Tens of thousands of companies reportedly had their website’s basic functions inactive as Amazon’s cloud service malfunctioned Tuesday afternoon.
The issue began when Amazon said they began to experience “increased error rates” connected to their “simple storage service,” also known as S3.
S3 is essentially a cloud computing service where companies can host websites, data, and other features online through Amazon.
Although clouds are convenient for allowing access to your digital content wherever you go, Tuesday’s outage is proof of the potential drawbacks.
According to AP:
While few services went down completely, thousands, if not tens of thousands, of companies had trouble with features ranging from file sharing to webfeeds to loading any type of data from Amazon’s…S3. Amazon services began returning around 4 p.m. EST, and an hour later the company noted on its service site that S3 was fully recovered and ‘operating normally.’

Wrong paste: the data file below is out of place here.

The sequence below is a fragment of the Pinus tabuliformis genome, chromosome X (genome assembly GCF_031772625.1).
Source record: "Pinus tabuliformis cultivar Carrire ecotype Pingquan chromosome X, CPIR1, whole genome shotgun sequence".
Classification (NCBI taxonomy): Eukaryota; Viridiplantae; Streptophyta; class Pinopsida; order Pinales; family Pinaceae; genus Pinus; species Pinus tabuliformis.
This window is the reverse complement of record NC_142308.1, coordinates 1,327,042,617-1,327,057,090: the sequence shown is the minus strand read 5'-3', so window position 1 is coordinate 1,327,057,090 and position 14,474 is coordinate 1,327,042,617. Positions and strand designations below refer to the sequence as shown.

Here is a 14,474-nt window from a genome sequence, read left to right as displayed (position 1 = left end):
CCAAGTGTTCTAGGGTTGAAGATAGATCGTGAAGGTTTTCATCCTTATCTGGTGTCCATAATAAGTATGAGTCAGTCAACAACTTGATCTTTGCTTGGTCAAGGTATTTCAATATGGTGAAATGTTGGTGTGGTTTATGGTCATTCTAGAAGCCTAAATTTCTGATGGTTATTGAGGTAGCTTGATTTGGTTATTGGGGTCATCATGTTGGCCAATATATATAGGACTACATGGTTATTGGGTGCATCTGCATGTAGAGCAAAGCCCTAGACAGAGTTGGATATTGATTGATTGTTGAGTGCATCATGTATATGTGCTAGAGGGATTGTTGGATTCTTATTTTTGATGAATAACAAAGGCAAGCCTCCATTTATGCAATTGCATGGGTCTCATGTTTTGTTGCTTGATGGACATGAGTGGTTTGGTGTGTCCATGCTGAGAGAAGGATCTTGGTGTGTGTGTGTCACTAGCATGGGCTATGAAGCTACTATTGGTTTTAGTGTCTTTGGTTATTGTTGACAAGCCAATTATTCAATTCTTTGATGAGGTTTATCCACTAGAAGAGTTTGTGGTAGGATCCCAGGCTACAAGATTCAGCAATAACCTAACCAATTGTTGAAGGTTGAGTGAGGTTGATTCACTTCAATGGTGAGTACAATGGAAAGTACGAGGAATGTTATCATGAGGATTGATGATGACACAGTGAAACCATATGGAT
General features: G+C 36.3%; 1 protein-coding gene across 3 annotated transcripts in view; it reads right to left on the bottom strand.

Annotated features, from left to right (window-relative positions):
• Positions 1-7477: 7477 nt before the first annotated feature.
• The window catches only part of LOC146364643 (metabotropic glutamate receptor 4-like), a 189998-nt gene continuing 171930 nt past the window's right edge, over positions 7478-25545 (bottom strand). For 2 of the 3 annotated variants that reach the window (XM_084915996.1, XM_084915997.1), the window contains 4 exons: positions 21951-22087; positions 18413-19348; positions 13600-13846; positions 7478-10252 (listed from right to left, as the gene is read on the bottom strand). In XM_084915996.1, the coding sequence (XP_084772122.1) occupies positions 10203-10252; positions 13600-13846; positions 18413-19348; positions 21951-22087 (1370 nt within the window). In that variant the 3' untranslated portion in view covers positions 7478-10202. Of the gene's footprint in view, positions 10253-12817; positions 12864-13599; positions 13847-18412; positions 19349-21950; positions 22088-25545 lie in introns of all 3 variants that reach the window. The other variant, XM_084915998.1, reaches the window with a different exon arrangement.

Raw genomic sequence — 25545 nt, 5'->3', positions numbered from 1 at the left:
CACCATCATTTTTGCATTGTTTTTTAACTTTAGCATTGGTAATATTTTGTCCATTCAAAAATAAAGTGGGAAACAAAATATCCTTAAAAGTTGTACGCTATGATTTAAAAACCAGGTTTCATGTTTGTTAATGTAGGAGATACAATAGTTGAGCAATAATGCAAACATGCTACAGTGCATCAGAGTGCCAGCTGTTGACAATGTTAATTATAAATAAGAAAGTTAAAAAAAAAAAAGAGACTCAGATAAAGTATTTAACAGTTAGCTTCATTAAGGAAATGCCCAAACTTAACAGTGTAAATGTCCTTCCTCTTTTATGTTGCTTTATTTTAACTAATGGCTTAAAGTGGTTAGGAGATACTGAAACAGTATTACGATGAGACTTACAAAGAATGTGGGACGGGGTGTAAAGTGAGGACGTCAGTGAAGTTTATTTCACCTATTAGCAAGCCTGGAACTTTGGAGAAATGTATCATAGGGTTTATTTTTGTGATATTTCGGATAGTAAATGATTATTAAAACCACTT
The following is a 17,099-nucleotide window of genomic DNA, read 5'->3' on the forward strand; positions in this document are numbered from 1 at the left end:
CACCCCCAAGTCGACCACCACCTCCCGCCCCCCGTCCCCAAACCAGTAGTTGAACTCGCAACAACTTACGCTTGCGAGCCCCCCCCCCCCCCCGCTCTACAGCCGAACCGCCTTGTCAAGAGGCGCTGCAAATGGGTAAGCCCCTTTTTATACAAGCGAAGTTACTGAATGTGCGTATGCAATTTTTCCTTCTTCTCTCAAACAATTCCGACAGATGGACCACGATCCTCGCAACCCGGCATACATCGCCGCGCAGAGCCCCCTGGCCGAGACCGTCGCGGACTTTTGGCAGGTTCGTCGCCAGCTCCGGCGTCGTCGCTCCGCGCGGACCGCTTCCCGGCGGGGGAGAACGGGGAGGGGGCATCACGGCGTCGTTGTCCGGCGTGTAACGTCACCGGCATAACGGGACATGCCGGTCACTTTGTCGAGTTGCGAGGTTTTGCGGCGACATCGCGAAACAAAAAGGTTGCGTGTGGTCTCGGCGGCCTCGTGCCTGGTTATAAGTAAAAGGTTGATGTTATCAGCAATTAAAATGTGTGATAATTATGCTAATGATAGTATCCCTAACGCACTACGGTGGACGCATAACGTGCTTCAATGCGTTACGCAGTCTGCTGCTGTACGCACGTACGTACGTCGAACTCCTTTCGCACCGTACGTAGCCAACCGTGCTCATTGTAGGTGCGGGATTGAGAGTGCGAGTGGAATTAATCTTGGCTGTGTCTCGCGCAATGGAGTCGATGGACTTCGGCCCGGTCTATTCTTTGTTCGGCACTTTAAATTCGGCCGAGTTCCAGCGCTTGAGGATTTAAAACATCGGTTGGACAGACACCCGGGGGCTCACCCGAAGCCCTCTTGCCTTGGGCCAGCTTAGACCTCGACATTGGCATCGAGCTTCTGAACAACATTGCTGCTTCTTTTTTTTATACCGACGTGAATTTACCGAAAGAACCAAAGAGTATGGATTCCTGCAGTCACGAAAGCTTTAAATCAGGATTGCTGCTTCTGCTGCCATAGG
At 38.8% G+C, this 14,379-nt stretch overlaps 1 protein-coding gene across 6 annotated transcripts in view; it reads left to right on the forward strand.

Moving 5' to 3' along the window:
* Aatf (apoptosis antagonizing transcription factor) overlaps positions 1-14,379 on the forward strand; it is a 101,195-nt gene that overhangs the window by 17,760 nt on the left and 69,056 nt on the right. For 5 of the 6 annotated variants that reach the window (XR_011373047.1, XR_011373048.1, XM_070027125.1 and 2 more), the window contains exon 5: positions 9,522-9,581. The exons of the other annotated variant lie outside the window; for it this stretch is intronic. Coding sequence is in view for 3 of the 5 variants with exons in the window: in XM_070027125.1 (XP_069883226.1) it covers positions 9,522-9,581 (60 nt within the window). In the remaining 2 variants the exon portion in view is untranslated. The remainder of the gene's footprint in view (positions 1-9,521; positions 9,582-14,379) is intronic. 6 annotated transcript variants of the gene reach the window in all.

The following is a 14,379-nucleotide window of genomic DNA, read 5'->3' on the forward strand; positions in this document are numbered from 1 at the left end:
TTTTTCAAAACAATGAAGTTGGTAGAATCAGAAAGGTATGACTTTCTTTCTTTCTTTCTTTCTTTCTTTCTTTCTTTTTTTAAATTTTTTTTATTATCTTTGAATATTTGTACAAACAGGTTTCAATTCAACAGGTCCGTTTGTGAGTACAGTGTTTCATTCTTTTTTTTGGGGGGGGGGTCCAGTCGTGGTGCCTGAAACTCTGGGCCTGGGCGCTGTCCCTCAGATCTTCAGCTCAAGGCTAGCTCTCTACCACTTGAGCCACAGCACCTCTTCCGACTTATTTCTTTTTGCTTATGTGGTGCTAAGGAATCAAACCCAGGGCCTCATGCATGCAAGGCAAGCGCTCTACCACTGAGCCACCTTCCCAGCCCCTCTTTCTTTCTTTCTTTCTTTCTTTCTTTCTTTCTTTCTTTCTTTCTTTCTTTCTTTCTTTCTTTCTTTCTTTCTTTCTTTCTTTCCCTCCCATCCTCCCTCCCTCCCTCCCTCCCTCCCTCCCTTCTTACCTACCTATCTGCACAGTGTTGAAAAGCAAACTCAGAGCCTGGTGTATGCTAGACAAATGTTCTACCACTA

Amazon released a statement Tuesday afternoon, saying that they were “working hard at repairing S3” and that they were sure they’d found the root cause of the problem.
Some of the affected companies include Trello, Scribd, and IFTTT, which appeared to be malfunctioning for some time, though are all working fine now.
Even the Associated Press saw some outages, specifically with regards to its online photos, internet feeds, and other services.
Twitter, of course, reacted in usual fashion to Amazon’s cloud catastrophe:
— David C. Campbell (@DCCampbell) February 28, 2017
— Fernando (@fmc_sea) February 28, 2017
— Pavan Sethi ???????????? (@sethi_pavan) February 28, 2017
Meanwhile over at Amazon S3… pic.twitter.com/8B0G6h3Pcq
— Paul Matthew Carr (@DaddyElk) February 28, 2017